# scipy.signal¶

Functions in the `signal` module can be called by prepending them by `scipy.signal.`. The module defines the following two functions:

## sosfilt¶

Filter data along one dimension using cascaded second-order sections.

The function takes two positional arguments, `sos`, the filter segments of length 6, and the one-dimensional, uniformly sampled data set to be filtered. Returns the filtered data, or the filtered data and the final filter delays, if the `zi` keyword arguments is supplied. The keyword argument must be a float `ndarray` of shape `(n_sections, 2)`. If `zi` is not passed to the function, the initial values are assumed to be 0.

```# code to be run in micropython

from ulab import numpy as np
from ulab import scipy as spy

x = np.array([0, 1, 2, 3, 4, 5, 6, 7, 8, 9])
sos = [[1, 2, 3, 1, 5, 6], [1, 2, 3, 1, 5, 6]]
y = spy.signal.sosfilt(sos, x)
print('y: ', y)
```
```y:  array([0.0, 1.0, -4.0, 24.0, -104.0, 440.0, -1728.0, 6532.000000000001, -23848.0, 84864.0], dtype=float)
```
```# code to be run in micropython

from ulab import numpy as np
from ulab import scipy as spy

x = np.array([0, 1, 2, 3, 4, 5, 6, 7, 8, 9])
sos = [[1, 2, 3, 1, 5, 6], [1, 2, 3, 1, 5, 6]]
# initial conditions of the filter
zi = np.array([[1, 2], [3, 4]])

y, zf = spy.signal.sosfilt(sos, x, zi=zi)
print('y: ', y)
print('\n' + '='*40 + '\nzf: ', zf)
```
```y:  array([4.0, -16.0, 63.00000000000001, -227.0, 802.9999999999999, -2751.0, 9271.000000000001, -30775.0, 101067.0, -328991.0000000001], dtype=float)

========================================
zf:  array([[37242.0, 74835.0],
[1026187.0, 1936542.0]], dtype=float)
```

## spectrogram¶

In addition to the Fourier transform and its inverse, `ulab` also sports a function called `spectrogram`, which returns the absolute value of the Fourier transform. This could be used to find the dominant spectral component in a time series. The arguments are treated in the same way as in `fft`, and `ifft`.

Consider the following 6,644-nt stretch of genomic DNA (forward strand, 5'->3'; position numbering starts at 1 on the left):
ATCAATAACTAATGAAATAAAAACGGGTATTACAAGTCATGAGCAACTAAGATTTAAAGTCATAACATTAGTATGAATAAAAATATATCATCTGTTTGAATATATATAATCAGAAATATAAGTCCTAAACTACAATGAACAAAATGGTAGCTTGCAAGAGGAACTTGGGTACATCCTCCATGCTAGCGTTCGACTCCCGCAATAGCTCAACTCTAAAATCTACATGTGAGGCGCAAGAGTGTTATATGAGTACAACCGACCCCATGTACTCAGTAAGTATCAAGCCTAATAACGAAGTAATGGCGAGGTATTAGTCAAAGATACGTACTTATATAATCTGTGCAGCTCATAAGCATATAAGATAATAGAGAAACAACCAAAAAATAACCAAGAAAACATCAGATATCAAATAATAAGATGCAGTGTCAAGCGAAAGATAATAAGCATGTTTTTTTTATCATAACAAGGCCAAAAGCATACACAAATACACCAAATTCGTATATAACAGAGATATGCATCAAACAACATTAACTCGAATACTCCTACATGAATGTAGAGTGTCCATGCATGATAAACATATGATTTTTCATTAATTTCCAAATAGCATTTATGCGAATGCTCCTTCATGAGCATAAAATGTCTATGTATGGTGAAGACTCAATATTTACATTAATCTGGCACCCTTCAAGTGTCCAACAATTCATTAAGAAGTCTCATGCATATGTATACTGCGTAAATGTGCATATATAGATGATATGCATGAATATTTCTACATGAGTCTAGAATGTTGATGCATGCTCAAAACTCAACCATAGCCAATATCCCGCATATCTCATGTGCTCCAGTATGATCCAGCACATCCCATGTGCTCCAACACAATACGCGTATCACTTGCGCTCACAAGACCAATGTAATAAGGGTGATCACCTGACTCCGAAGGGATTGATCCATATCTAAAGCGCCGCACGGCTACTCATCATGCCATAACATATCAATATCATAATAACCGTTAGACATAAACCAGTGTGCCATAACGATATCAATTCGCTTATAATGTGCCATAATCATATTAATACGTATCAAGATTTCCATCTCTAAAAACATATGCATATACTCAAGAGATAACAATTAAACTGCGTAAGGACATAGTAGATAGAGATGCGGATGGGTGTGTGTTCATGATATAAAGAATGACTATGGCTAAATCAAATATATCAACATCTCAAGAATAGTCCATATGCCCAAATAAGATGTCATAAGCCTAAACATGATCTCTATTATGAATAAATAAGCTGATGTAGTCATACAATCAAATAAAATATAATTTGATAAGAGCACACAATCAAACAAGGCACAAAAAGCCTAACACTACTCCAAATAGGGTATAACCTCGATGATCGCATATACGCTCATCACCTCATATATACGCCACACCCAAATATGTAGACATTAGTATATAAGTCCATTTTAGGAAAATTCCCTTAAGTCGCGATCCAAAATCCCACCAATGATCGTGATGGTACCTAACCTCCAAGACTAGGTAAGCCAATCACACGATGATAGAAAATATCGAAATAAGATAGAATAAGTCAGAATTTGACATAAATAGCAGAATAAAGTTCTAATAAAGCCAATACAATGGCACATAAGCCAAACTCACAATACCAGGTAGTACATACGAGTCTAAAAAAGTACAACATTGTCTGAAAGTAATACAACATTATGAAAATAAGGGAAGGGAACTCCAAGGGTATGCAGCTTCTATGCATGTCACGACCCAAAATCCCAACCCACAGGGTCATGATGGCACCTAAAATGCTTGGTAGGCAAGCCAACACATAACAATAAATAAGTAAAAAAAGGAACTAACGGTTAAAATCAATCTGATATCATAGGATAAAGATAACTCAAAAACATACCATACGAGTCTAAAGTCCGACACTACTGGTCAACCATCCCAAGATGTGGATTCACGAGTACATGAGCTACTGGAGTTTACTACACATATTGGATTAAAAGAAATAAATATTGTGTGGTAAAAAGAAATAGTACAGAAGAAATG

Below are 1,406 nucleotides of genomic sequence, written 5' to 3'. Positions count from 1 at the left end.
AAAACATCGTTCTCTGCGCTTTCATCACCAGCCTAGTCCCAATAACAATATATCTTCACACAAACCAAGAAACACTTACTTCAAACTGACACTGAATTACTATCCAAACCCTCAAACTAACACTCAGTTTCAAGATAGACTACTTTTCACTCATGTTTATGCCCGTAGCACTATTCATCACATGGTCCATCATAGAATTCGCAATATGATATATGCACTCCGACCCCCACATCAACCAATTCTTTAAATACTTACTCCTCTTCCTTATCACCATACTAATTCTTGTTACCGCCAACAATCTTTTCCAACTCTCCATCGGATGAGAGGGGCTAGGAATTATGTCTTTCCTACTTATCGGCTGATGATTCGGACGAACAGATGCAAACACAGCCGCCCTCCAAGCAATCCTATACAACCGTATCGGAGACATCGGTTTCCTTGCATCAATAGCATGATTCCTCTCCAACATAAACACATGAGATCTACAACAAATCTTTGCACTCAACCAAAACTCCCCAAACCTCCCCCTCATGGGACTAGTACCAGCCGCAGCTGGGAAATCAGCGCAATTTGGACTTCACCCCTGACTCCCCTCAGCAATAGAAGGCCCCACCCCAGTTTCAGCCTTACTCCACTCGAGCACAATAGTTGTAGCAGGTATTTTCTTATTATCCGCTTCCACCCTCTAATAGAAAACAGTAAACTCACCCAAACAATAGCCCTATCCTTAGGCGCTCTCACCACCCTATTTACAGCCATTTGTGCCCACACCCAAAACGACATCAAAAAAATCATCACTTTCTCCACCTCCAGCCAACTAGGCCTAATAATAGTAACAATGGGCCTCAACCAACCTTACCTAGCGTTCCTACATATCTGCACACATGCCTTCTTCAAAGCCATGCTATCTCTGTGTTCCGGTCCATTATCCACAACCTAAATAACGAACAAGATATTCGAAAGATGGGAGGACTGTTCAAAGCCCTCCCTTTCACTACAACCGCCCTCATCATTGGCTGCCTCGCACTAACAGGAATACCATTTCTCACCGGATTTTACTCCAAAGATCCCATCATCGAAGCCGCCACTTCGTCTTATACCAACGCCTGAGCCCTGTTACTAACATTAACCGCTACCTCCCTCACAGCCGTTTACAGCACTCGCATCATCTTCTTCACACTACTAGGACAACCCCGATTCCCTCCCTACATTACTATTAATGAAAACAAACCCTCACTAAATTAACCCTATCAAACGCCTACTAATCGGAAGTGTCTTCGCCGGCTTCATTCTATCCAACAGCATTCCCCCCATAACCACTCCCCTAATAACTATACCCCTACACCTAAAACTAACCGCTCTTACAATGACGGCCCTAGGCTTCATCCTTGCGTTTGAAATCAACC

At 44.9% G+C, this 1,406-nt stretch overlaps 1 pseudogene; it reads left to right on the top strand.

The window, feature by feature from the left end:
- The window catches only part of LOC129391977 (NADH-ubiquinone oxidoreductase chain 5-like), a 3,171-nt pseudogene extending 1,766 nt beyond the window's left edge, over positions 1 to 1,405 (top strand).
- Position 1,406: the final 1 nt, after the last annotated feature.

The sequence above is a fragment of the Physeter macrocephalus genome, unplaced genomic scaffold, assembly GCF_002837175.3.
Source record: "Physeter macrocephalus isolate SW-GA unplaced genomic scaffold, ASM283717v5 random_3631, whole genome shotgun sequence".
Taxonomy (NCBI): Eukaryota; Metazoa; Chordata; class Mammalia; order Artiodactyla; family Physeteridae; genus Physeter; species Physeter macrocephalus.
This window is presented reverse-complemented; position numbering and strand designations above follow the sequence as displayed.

```# code to be run in micropython

from ulab import numpy as np
from ulab import scipy as spy

x = np.linspace(0, 10, num=1024)
y = np.sin(x)

a = spy.signal.spectrogram(y)

print('original vector:\t', y)
print('\nspectrum:\t', a)
```
```original vector:     array([0.0, 0.009775015390171337, 0.01954909674625918, ..., -0.5275140569487312, -0.5357931822978732, -0.5440211108893639], dtype=float64)

spectrum:    array([187.8635087634579, 315.3112063607119, 347.8814873399374, ..., 84.45888934298905, 347.8814873399374, 315.3112063607118], dtype=float64)
```

As such, `spectrogram` is really just a shorthand for `np.sqrt(a*a + b*b)`:

```# code to be run in micropython

from ulab import numpy as np
from ulab import scipy as spy

x = np.linspace(0, 10, num=1024)
y = np.sin(x)

a, b = np.fft.fft(y)

print('\nspectrum calculated the hard way:\t', np.sqrt(a*a + b*b))

a = spy.signal.spectrogram(y)

print('\nspectrum calculated the lazy way:\t', a)
```
```spectrum calculated the hard way:    array([187.8635087634579, 315.3112063607119, 347.8814873399374, ..., 84.45888934298905, 347.8814873399374, 315.3112063607118], dtype=float64)

spectrum calculated the lazy way:    array([187.8635087634579, 315.3112063607119, 347.8814873399374, ..., 84.45888934298905, 347.8814873399374, 315.3112063607118], dtype=float64)
```